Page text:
From Mardu I moved to Esper Dragons, which I played briefly last season but abandoned for Abzan Control. A strategy like Esper Dragons is right up my alley if it's well-positioned in the metagame, so I wanted to give the deck a shot. I won my fair share of matches, but the deck left a poor taste in my mouth. It didn't seem to make the most of Jace, Vryn's Prodigy; there is variance because Silumgar's Scorn and Foul-Tongue Invocation can be hit-or-miss depending on if there is a Dragon in hand or not; but worst of all, the deck felt too reactive for an open and unpredictable metagame. With extensive testing I could master the deck, but that wasn't feasible in amount of time I had.

I liked the utility that the Esper shell offered, but I wanted something more proactive than Esper Dragons, which brought me to Esper Tokens. I was very interested in Jace, Vryn's Prodigy, so I started with a relatively controlling tokens list that had success on Magic Online. It gave up aggressive cards like Hangarback Walker and Wingmate Roc for Jace, Vryn's Prodigy and more disruption, so of course it was inevitably too reactive for my liking.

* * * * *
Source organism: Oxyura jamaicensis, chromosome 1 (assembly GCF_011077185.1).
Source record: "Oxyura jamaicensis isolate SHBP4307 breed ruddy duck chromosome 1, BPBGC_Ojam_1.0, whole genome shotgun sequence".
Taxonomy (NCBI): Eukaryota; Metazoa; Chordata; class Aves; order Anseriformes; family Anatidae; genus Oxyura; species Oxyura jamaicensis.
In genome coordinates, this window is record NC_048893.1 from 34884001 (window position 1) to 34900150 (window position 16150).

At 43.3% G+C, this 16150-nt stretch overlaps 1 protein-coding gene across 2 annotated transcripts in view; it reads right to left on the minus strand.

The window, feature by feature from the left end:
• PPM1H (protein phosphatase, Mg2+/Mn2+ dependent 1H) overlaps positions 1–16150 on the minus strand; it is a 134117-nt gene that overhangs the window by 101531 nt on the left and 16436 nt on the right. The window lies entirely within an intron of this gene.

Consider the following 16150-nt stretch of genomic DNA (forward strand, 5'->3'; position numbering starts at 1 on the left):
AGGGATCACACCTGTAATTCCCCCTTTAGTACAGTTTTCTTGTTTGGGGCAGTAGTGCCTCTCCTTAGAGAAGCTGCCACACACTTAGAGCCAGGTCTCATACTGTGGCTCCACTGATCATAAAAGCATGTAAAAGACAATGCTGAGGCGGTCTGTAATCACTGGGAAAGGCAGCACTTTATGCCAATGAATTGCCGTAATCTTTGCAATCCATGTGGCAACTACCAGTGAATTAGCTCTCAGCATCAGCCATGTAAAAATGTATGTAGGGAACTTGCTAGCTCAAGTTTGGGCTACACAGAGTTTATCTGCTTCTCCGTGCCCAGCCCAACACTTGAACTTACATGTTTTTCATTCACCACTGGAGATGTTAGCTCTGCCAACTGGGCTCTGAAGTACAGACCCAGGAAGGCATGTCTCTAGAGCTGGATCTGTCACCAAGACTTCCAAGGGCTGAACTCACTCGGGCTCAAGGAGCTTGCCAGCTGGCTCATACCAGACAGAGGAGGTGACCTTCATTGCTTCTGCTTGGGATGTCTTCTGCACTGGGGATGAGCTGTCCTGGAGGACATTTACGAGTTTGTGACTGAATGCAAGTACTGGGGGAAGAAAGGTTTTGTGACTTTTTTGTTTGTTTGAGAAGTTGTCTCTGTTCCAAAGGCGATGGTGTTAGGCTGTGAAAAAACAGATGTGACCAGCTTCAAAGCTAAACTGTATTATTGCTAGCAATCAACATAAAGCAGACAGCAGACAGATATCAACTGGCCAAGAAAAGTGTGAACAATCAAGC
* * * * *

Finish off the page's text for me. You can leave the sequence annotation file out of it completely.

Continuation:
At this point I started to seriously consider the Esper Tokens technology of using Eldrazi Skyspawner to enable turn four Wingmate Roc. The deck quietly made the Top 16 of a GP in Japan and was becoming increasingly popular on Magic Online before eventually some pros discussed it in their articles. I played with various versions of the deck, all with Jace, Vryn's Prodigy. One build played Hangarback Walker, and another included Knight of the White Orchid and three Ojutai's Command, but they were all similar in their single-minded focus on Wingmate Roc. The deck struggled with generating card advantage, and Painful Truths proved quite painful, but I had great success against red decks, and the promise of turn four Wingmate Roc seemed like easy wins against Abzan Aggro. In one of my league testing matches I crossed Craig Wescoe testing his B/W Wasteland Strangler deck, only he had added Eldrazi Skyspawner! A few days before the MaxPoint event I actually unsleeved my unused Abzan Aggro deck so I could use the sleeves and cards to put together Esper Tokens .